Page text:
Research Paper About Breast Cancer

Research Paper About Breast Cancer-33
The early procarcinogenic events from endogenous and exogenous processes may be sustained and furthered by physiologic conditions such as obesity. It is likely that many such procarcinogenic events may never be entirely preventable because, although potentially modifiable, they are consequences of basic biologic processes, such as oxidative damage to DNA from endogenous metabolism, or stimulation of cell growth through normal hormonal processes. The decrease in breast-cancer incidence in 2003 in the United States.

The early procarcinogenic events from endogenous and exogenous processes may be sustained and furthered by physiologic conditions such as obesity. It is likely that many such procarcinogenic events may never be entirely preventable because, although potentially modifiable, they are consequences of basic biologic processes, such as oxidative damage to DNA from endogenous metabolism, or stimulation of cell growth through normal hormonal processes. The decrease in breast-cancer incidence in 2003 in the United States. The committee met in person five times from April 2010 through February 2011 and conducted additional deliberations by conference call.

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At present, a large but incomplete body of evidence is available on the relationship between breast cancer and the wide variety of external factors that can be said to comprise the environment.

Information on interactions between genetic susceptibility and environmental factors is particularly sparse.

In contrast, knowledge of the complexity of breast cancer is growing, with the characterization of multiple tumor subtypes; the possibility _________________ Loeb and Nishimura (2010, p.

4270) note that each normal cell in a person’s body may be exposed to as many as 50,000 DNA-damaging events each day, and that oxygen free radicals are a major source of DNA damage.

Although such biological “background” mutagenesis is unavoidable, highly efficient protective pathways, such as DNA repair and immune surveillance, are effective at reducing the impacts of procarcinongenic events (Loeb and Nishimura, 2010; Bissell and Hines, 2011).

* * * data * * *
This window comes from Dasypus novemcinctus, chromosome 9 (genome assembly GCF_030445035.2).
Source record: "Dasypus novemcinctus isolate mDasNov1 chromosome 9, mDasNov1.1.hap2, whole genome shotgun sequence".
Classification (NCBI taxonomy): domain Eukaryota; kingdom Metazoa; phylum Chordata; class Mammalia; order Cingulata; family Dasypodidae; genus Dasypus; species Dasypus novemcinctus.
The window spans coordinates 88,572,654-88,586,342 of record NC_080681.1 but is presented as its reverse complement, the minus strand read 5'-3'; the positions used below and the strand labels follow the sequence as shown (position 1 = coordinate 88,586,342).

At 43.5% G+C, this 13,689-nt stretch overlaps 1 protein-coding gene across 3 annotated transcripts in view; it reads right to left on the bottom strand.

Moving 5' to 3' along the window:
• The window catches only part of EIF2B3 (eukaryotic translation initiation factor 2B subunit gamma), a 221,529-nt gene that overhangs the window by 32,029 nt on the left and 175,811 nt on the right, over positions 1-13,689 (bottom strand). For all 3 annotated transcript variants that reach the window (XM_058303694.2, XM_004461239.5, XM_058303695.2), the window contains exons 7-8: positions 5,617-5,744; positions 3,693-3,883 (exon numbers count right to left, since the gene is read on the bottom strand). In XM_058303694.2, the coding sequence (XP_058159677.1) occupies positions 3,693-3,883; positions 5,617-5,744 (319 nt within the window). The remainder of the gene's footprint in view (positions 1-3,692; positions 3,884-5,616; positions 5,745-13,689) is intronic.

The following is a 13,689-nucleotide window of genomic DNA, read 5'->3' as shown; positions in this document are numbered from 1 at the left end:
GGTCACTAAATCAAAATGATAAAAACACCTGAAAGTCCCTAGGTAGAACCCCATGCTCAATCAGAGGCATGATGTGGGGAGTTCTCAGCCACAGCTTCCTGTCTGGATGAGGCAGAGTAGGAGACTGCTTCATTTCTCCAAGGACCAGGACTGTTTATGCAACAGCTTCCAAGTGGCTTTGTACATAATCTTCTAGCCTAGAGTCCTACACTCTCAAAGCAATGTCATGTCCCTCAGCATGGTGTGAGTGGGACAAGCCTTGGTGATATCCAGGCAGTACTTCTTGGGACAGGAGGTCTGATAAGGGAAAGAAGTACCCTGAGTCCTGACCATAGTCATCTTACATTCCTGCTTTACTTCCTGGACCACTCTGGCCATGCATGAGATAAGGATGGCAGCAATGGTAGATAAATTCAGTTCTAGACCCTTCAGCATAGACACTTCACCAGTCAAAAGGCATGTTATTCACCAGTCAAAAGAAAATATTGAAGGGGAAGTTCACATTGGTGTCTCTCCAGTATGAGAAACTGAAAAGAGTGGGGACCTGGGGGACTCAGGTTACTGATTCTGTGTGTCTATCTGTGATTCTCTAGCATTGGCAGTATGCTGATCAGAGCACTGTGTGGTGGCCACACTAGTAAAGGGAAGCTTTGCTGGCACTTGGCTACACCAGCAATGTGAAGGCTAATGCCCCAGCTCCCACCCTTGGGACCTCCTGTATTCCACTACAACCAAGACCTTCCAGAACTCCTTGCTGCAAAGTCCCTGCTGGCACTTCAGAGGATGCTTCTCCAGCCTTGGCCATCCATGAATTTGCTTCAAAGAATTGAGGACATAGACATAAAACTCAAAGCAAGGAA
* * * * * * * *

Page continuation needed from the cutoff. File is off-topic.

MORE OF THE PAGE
Although more needs to be learned about both the mechanisms by which breast cancers arise and the array of factors that influence risk for them, much has been established. Authors are requested to submit articles directly to Online Manuscript Submission System of respective journal.he prospect of developing breast cancer is a source of anxiety for many women.Further reduction of the incidence of breast cancer is a high priority, but finding ways to achieve this is a challenge. As in most types of adult cancer, breast cancer is thought to develop as a result of accumulated damage induced by both internal and external triggers resulting in initial carcinogenic events. Among the factors generally accepted as increasing women’s risk are older age, having a first child at an older age or never having a child, exposure to ionizing radiation, and use of certain forms of postmenopausal hormone therapy (HT). Inherited mutations in the BRCA1 and BRCA2 genes also markedly increase risk for breast cancer (and other cancers as well), but these mutations are rare in the general population and account for only 5 to 10 percent of cases (ACS, 2011). that critical events in the origins of breast cancer can occur very early in life; the variety of pathways through which breast cancer risks may be shaped; and the potential significance of both the timing of exposures and the way combinations of factors determine the effect on risks for different types of breast cancer. (Based on November 2010 SEER data submission, posted to the SEER website, 2011.) (accessed June 1, 2011). This growing knowledge has stimulated a transition in breast cancer research. Breast cancer remains the most common invasive cancer among women (aside from nonmelanoma skin cancers), accounting in 2011 for an estimated 230,480 new cases among women in the United States and another 2,140 new cases among men (ACS, 2011). Chemicals causing mammary gland tumors in animals signal new directions for epidemiology, chemicals testing, and risk assessment for breast cancer prevention. WCRF/AICR (World Cancer Research Fund/American Institute for Cancer Research). Food, nutrition, physical activity, and the prevention of cancer: A global perspective. Writing Group for the Women’s Health Initiative Investigators. Risks and benefits of estrogen plus progestin in healthy postmenopausal women: Principal results from the Women’s Health Initiative randomized controlled trial. After lung cancer, it is the second most common cause of mortality from cancer for women, with about 39,520 deaths expected in the United States in 2011.

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